Received: October 28, 2005
Accepted: December 12, 2005
Joshi MC. Dose Adjustment- An Important Issue in Critical Care. Internet Journal of Medical Update 2006 Jan-Jun;1(1):20-24.


Dr. M. C. Joshi MD

Pharmacology Department, Indrapratha Apollo Hospital, New Delhi, India

(Corresponding Author: Dr. M C Joshi, Clinical Pharmacologist, Indrapratha Apollo Hospital, New Delhi-110025, India, Email:


There is at times marked variability in drug responsiveness especially in critically ill patients admitted in the Intensive care units. In order to obtain therapeutic effectiveness with in pharmacokinetic parameters related to therapeutic dose, it is always desirable to monitor and to maintain drug dose adjustment in such a way especially in presence of organ failure like renal failure, hepatic failure or any other clinical situation necessitating Therapeutic Drug Monitoring (TDM) so that one can use safe and effective drug therapy with least toxicity due to inaccurate and invalid drug doses.

KEY WORDS: Drug, Dose adjustment; Patient’s care; Adverse drug reaction


Critically ill adults and children who require comprehensive, specialized care by the members of the ICU Care Team and continuous care including monitoring, assessment, evaluation and treatment of their life-threatening conditions and who are at risk of serious complications should be treated in Intensive Care unit (ICU). Care in the ICU is provided by a multidisciplinary ICU Care Team, which is composed of specially trained physicians, nurses, and other professionals. Each professional brings his or her particular expertise to the team, collaborating on a plan of care and treatment for each patient, based upon his or her individual needs and conditions.

The increasing use of high-tech drugs and sophisticated drug delivery methods would seem to make the ICU a prime area for specialist pharmacy practitioners. Montazeri and Cook showed the benefits of the pharmacist in a multidisciplinary ICU set-up in Canada [1], and cost savings from having pharmacist input to a medical ICU in the US have also been demonstrated [2]. Leape and colleagues showed a lower rate of adverse drug events associated with pharmacist involvement on prescribing rounds in a medical ICU in the US [3]. The benefits of specialist renal pharmacists have been documented [4]. In a multicentric study in Australia out of 29,269 critically ill patients admitted during the study period, 1738 (5.7%) had acute renal failure during their ICU stay, including 1260 that were treated with RRT [5]. Changes in liver perfusion may have a substantial influence on the pharmacokinetics of drugs with flow-controlled metabolism [6].


The kidneys have important physiological functions and play a major role in the excretion of drugs, hormones, and xenobiotics. The liver plays a central role in metabolizing most drugs, which usually require biotransformation for pharmacologic activity or excretion. Drug bioavailability is also controlled by the liver's capacity to clear the drug from the circulation. This depends on both hepatic blood flow and the efficiency of drug removal by hepatocytes (extraction ratio). If the latter is very high, drug clearance primarily depends on hepatic blood flow (e.g. propranolol, lidocaine), whereas flow has relatively little effect on drugs that are slowly cleared by the liver (e.g. theophylline, warfarin, diazepam). Most drugs are cleared at intermediate rates, which are affected by alterations in both hepatic flow and extraction capacity.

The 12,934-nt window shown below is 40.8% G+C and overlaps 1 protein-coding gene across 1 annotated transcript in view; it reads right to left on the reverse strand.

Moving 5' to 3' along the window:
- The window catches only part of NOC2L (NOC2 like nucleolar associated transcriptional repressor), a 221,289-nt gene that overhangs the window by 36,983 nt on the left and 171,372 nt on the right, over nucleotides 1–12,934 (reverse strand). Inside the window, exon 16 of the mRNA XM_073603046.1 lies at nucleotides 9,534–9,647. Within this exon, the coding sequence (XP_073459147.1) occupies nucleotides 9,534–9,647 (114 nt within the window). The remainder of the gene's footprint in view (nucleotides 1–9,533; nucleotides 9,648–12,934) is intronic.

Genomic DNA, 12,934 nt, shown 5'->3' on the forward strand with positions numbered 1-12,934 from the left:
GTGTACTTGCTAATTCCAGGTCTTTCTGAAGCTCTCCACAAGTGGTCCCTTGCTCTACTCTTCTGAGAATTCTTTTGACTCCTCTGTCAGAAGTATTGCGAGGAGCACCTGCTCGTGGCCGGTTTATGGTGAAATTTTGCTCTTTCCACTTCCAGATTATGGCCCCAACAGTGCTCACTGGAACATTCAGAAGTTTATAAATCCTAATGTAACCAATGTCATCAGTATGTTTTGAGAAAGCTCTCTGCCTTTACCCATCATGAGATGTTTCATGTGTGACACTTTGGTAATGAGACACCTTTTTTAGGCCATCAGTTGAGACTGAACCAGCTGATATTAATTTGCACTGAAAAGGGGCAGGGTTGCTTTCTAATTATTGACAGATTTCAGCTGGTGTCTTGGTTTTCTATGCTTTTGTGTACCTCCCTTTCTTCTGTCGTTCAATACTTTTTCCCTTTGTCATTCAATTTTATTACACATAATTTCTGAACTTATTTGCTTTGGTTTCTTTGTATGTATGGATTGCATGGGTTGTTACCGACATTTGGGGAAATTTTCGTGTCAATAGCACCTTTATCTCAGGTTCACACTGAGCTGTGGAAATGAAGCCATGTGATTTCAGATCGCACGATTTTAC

Both the organs kidney and the liver are vital to maintain the normal drug pharmacokinetics. In ICU patients the physiological functions of kidney and liver is depressed therefore pharmacokinetic alterations occurs in drugs metabolism and excretion and appropriate dose of any drug should be selected on the basis of renal and liver function tests.

Laboratory evaluation of renal function

Kidney function is assessed by a variety of tests and procedures that can be done to evaluate how well kidneys are functioning. These tests are done on urine as well as blood samples. Many conditions can affect the ability of the kidneys to carry out their vital function. The extent of loss of renal function is judged by calculating creatinine clearance which is a useful measure of glomerular filtration rate. According to reduction in creatinine clearance value the patients are categorized into mild, moderate and severe renal impairment.

The standard indicators of renal function are serum levels of urea nitrogen and creatinine; this ratio is normally about 10:1. This ratio may increase when renal perfusion or urine flow is decreased, as in urinary tract obstruction or dehydration. Because serum urea nitrogen levels are more affected by these and other factors (e.g. nitrogen intake, catabolism, and use of corticosteroids) than are creatinine levels, the most reliable single indicator of glomerular function is serum levels of creatinine. For example Serum creatinine increasing from 0.5 mg/dl to 1 mg/dl represents a 50 % reduction in GFR.